“The weld quality is excellent,” says Harris. “There’s a lot less clean up… our welders say it’s the best thing that ever came around. It’s a much smoother running machine than anything else we’ve tried.”

Tom Born, a journeyman sheetmetal worker for 32 years, agrees. “They’re versatile and so lightweight,” Born says. “You can carry them up on the roof instead of yanking welding lead up. And, they have a little button [Arc Control] there for welding stainless. With your other machines, you’ll pull the trigger and you get that cold spot for a little bit until you get going with stainless.”

Arc control allows the operator to select between a crisp-arc characteristic weld suited for mild steel or a softer arc better suited for stainless.

Take TIG

While Hellwig workers mostly MIG weld, they use TIG in the clean rooms and other places where the environment has to remain clean and spatter free. TIG is also used for exposed pieces where cosmetics are important, such as kitchen counter tops or cabinets.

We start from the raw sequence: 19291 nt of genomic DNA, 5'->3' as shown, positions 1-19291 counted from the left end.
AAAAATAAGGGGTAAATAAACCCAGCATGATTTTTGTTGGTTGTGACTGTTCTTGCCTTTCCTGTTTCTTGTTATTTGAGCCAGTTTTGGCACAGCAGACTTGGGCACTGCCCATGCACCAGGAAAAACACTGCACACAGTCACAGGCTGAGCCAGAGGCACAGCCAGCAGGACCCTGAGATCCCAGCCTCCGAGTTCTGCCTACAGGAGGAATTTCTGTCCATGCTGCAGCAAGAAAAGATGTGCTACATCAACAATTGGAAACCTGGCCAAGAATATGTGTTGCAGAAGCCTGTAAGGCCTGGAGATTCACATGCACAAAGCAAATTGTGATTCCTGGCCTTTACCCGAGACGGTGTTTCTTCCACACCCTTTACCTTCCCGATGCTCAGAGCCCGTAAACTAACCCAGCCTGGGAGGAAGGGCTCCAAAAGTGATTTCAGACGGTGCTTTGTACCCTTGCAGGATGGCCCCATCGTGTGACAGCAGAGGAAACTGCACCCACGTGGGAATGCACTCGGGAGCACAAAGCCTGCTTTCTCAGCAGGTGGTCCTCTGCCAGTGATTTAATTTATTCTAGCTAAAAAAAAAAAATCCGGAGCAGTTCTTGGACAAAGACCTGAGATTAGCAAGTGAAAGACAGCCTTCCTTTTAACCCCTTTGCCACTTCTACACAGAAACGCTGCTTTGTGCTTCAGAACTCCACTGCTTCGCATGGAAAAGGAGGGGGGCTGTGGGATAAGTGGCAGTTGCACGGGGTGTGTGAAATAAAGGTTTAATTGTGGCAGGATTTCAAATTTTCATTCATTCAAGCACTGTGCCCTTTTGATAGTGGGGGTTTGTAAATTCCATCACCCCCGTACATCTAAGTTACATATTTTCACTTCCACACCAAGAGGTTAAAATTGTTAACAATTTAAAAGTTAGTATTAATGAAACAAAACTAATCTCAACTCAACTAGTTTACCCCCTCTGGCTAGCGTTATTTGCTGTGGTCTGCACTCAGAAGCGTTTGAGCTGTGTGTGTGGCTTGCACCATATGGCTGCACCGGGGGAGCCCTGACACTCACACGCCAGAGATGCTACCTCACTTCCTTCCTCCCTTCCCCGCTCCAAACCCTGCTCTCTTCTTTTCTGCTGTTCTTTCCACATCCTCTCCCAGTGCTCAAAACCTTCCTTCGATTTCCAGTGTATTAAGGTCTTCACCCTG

Hellwig relies on the Miller Maxstar 200 DX TIG/Stick welder, another highly portable inverter-based power source. Weighing only 37 lbs., the Maxstar can easily be carried by its shoulder strap. It features Auto-Line™ technology, so it can run off any 120 to 460 V, single- or three-phase power source. It offers programmable HF starts and Lift-Arc™ for starting without high frequency.